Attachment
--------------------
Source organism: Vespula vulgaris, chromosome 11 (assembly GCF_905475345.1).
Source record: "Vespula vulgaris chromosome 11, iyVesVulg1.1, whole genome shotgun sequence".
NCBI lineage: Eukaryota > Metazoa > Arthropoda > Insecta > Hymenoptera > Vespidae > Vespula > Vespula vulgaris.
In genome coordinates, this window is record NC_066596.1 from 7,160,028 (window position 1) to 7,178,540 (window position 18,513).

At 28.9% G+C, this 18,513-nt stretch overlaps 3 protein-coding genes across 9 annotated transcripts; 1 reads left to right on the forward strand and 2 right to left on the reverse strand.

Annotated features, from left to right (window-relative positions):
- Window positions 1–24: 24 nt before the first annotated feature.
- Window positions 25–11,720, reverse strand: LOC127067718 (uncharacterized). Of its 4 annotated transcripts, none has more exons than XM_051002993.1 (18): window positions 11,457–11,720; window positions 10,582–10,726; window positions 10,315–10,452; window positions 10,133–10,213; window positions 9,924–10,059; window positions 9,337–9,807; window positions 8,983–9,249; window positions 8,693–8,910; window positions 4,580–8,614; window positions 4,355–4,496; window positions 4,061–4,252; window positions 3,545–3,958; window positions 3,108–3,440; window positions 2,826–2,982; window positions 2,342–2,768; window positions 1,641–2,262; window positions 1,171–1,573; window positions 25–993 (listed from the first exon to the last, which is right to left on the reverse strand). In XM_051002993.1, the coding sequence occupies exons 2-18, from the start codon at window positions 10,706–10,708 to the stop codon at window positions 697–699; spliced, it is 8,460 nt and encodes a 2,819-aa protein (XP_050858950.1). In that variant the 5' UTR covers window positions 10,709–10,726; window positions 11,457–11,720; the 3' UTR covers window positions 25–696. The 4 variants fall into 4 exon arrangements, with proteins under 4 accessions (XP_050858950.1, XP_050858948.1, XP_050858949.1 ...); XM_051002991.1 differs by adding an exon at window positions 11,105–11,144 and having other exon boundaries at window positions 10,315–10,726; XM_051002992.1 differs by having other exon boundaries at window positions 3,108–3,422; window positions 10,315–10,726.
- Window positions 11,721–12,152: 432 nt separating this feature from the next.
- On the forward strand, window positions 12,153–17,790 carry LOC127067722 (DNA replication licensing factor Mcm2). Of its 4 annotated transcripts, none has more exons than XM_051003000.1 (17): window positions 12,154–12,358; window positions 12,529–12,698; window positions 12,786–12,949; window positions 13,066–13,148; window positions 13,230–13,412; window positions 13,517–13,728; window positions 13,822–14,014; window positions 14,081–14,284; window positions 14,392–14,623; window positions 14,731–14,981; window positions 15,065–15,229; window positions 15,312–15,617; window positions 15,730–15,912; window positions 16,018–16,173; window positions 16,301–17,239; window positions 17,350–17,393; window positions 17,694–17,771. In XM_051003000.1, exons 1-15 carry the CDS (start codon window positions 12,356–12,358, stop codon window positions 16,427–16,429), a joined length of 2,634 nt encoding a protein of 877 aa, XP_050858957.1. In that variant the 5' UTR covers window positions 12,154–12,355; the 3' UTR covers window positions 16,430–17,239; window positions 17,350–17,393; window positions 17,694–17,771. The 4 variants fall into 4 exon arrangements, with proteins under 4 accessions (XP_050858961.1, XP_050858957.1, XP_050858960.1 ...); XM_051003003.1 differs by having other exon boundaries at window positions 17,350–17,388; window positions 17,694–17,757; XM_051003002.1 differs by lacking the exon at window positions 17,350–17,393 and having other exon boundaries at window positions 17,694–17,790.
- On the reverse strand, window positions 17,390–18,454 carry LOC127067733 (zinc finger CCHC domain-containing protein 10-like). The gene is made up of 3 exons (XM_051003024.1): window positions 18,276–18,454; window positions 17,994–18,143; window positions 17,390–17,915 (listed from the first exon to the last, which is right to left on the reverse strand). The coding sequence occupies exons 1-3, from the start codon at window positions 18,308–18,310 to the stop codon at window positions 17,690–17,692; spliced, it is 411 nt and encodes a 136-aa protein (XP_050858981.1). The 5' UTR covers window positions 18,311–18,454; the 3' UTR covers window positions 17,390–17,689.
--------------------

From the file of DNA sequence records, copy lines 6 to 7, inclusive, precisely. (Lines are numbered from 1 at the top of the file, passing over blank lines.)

Annotated features, from left to right (window-relative positions):
- Window positions 1–24: 24 nt before the first annotated feature.